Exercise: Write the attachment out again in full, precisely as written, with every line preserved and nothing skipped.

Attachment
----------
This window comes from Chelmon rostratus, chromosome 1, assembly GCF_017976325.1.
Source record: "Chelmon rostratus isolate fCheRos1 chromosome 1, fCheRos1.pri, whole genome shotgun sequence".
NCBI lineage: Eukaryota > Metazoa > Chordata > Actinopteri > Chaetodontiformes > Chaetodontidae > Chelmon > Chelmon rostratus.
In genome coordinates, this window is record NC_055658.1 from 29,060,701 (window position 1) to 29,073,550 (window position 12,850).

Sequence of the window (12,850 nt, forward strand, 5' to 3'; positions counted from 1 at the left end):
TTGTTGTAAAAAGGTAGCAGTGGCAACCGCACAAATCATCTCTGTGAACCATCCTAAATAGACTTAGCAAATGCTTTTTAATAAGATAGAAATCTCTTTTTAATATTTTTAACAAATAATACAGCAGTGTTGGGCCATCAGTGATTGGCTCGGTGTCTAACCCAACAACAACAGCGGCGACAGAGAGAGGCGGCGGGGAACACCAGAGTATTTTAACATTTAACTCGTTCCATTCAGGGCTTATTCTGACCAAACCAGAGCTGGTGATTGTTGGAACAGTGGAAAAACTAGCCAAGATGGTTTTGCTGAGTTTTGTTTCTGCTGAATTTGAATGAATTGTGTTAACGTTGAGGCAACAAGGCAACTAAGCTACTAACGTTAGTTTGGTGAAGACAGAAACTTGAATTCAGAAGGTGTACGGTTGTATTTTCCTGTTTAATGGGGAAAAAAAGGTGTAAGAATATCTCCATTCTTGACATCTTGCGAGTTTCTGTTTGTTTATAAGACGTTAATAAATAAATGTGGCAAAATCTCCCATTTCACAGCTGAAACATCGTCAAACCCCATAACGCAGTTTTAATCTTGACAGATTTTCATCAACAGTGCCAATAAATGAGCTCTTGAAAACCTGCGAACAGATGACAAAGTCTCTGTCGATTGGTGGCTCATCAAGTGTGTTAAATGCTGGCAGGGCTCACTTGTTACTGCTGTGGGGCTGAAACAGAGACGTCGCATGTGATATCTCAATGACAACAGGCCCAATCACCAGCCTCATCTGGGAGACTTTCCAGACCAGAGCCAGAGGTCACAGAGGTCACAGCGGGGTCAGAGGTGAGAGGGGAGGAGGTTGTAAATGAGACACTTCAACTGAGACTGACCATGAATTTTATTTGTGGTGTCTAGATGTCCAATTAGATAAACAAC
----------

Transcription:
This window comes from Chelmon rostratus, chromosome 1, assembly GCF_017976325.1.
Source record: "Chelmon rostratus isolate fCheRos1 chromosome 1, fCheRos1.pri, whole genome shotgun sequence".
NCBI lineage: Eukaryota > Metazoa > Chordata > Actinopteri > Chaetodontiformes > Chaetodontidae > Chelmon > Chelmon rostratus.
In genome coordinates, this window is record NC_055658.1 from 29,060,701 (window position 1) to 29,073,550 (window position 12,850).

Sequence of the window (12,850 nt, forward strand, 5' to 3'; positions counted from 1 at the left end):
TTGTTGTAAAAAGGTAGCAGTGGCAACCGCACAAATCATCTCTGTGAACCATCCTAAATAGACTTAGCAAATGCTTTTTAATAAGATAGAAATCTCTTTTTAATATTTTTAACAAATAATACAGCAGTGTTGGGCCATCAGTGATTGGCTCGGTGTCTAACCCAACAACAACAGCGGCGACAGAGAGAGGCGGCGGGGAACACCAGAGTATTTTAACATTTAACTCGTTCCATTCAGGGCTTATTCTGACCAAACCAGAGCTGGTGATTGTTGGAACAGTGGAAAAACTAGCCAAGATGGTTTTGCTGAGTTTTGTTTCTGCTGAATTTGAATGAATTGTGTTAACGTTGAGGCAACAAGGCAACTAAGCTACTAACGTTAGTTTGGTGAAGACAGAAACTTGAATTCAGAAGGTGTACGGTTGTATTTTCCTGTTTAATGGGGAAAAAAAGGTGTAAGAATATCTCCATTCTTGACATCTTGCGAGTTTCTGTTTGTTTATAAGACGTTAATAAATAAATGTGGCAAAATCTCCCATTTCACAGCTGAAACATCGTCAAACCCCATAACGCAGTTTTAATCTTGACAGATTTTCATCAACAGTGCCAATAAATGAGCTCTTGAAAACCTGCGAACAGATGACAAAGTCTCTGTCGATTGGTGGCTCATCAAGTGTGTTAAATGCTGGCAGGGCTCACTTGTTACTGCTGTGGGGCTGAAACAGAGACGTCGCATGTGATATCTCAATGACAACAGGCCCAATCACCAGCCTCATCTGGGAGACTTTCCAGACCAGAGCCAGAGGTCACAGAGGTCACAGCGGGGTCAGAGGTGAGAGGGGAGGAGGTTGTAAATGAGACACTTCAACTGAGACTGACCATGAATTTTATTTGTGGTGTCTAGATGTCCAATTAGATAAACAAC